II-292807.0.2 | Interior of classroom, copied for Mrs. W. H. Maxon, 1929
Interior of classroom, copied for Mrs. W. H. Maxon, 1929
Anonyme - Anonymous
1929, 20th century
Silver salts on paper - Gelatin silver process
20 x 25 cm
Purchase from Associated Screen News Ltd.
© McCord Museum
Keywords: classroom (1) , female (135) , figure (1849) , group (644) , interior (40) , Occupation (1110) , Photograph (77678) , pupil (1) , school (3) , teacher (5) , work (389) , work (126)
Keys to History
In Quebec and Ontario, there were thousands of schoolteachers. They had not all been trained in normal schools, to say the least! The vast majority were awarded a licence by a board of examiners. Those holding a diploma from a normal school were considered the elite of their profession. They mostly taught in big-city schools where the salaries were better, and there were opportunities for advancement. A teacher could dream of becoming a school director. It is important to note that in 1870, the annual salary for a teacher in a country school was about $80! However, the teachers of the Catholic School Board of Montreal (CSBM) earned an average of $600 per year, and a school director earned about $1 000. And female teachers at the CSBM? Oops! No schools were built for girls. Schoolmistresses had to teach in their homes for under $200 per year!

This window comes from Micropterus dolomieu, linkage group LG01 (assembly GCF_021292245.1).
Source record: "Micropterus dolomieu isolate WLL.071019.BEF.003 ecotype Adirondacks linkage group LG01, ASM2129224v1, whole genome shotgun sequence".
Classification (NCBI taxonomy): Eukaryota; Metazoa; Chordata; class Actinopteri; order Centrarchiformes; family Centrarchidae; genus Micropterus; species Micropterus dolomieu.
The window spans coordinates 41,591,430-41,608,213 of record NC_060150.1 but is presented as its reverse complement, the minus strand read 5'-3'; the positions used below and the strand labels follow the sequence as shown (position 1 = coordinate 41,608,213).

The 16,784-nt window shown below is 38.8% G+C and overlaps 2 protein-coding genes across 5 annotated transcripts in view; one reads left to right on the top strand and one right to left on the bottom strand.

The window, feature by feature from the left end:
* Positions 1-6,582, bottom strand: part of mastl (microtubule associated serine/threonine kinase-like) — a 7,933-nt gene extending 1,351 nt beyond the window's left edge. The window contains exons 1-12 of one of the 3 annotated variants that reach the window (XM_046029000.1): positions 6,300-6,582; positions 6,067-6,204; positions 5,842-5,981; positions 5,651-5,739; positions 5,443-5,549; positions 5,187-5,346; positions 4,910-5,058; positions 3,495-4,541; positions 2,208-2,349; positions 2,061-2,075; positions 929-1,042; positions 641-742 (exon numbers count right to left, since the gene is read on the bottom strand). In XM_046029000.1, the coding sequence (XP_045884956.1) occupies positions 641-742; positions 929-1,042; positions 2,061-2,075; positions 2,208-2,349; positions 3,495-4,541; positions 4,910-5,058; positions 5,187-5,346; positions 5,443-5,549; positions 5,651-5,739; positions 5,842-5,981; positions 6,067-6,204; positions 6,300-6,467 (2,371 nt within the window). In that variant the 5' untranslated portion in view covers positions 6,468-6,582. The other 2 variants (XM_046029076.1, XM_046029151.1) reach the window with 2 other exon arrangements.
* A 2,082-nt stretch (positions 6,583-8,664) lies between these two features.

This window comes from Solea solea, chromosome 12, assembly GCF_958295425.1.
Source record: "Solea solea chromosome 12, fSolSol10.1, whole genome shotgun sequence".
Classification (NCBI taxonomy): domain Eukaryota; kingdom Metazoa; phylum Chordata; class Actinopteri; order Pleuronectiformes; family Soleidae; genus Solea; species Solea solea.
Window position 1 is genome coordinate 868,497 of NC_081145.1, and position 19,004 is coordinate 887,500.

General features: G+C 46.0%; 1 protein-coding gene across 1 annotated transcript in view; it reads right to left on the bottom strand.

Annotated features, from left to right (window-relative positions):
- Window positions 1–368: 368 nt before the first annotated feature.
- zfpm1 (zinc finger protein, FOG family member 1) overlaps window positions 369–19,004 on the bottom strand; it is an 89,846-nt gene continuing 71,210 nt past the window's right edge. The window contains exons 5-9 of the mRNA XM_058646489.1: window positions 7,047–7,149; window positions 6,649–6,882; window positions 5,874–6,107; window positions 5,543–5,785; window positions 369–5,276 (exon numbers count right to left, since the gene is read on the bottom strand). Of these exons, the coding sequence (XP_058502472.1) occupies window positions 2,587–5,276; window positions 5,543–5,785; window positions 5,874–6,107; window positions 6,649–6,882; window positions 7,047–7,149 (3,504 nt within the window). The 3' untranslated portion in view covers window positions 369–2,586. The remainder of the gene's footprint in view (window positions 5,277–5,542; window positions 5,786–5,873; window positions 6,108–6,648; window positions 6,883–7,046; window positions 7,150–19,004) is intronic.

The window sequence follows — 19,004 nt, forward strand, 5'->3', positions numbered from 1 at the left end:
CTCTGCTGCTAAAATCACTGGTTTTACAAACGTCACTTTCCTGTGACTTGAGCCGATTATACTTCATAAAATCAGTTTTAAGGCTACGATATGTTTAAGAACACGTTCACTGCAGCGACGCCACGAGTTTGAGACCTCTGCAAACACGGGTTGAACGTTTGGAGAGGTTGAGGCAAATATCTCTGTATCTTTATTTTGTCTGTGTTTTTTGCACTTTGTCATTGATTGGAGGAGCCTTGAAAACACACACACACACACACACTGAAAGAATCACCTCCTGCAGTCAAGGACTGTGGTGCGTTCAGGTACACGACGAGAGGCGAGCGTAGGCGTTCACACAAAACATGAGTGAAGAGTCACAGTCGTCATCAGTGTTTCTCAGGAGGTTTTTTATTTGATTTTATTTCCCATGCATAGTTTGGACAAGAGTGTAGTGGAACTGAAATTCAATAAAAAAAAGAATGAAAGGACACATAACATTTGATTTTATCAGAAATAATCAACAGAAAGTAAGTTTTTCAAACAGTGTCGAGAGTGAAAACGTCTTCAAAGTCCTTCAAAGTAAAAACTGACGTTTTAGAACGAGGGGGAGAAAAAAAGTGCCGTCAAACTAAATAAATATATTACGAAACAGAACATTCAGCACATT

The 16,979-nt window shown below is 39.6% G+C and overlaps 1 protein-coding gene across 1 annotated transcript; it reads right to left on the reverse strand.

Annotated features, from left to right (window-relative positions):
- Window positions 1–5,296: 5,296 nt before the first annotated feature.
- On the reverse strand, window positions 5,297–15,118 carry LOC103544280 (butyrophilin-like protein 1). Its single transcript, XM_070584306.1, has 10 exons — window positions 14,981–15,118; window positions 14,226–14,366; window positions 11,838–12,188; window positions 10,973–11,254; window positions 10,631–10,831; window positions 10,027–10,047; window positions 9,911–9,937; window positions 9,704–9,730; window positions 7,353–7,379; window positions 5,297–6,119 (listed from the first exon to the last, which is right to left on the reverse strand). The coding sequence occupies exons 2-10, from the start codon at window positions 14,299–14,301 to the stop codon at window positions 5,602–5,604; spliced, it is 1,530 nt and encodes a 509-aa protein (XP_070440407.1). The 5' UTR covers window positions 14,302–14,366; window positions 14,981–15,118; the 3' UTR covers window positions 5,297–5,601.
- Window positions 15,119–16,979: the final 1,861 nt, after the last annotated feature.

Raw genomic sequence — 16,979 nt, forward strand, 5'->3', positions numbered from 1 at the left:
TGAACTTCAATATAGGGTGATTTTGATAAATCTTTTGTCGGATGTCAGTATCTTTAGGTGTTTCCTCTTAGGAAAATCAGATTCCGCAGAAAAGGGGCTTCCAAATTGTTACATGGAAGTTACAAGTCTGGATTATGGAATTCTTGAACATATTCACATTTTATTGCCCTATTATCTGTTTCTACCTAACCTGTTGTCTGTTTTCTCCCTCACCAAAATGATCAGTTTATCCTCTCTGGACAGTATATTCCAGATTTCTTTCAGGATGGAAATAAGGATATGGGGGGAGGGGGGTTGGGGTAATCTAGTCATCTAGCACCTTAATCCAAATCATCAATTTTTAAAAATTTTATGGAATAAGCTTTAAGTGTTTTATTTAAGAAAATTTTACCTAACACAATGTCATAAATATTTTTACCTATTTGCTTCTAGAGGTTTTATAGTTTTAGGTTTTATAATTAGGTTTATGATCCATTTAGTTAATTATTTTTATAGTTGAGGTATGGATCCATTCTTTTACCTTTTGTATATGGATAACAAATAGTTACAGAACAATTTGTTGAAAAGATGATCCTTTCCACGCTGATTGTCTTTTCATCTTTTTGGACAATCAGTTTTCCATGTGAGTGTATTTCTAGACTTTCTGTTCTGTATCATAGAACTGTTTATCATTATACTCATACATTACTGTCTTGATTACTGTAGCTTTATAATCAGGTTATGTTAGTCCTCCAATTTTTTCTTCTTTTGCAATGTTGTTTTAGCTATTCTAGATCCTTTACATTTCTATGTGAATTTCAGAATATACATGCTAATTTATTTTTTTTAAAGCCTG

Source : Big Cities, New Horizons [Web tour], by Robert Gagnon, Université du Québec à Montréal (see Links)
Photograph of a classroom where young girls are working under the watchful eye of their teacher.
The location is unknown, but the fact that the class is made up of only girls indicates that it was probably a city such as Montreal where co-education was not tolerated.
This photograph was apparently taken at the turn of the 20th century.
This photograph is a perfect illustration of the rather strict and formal education given to young girls at the beginning of the 20th century.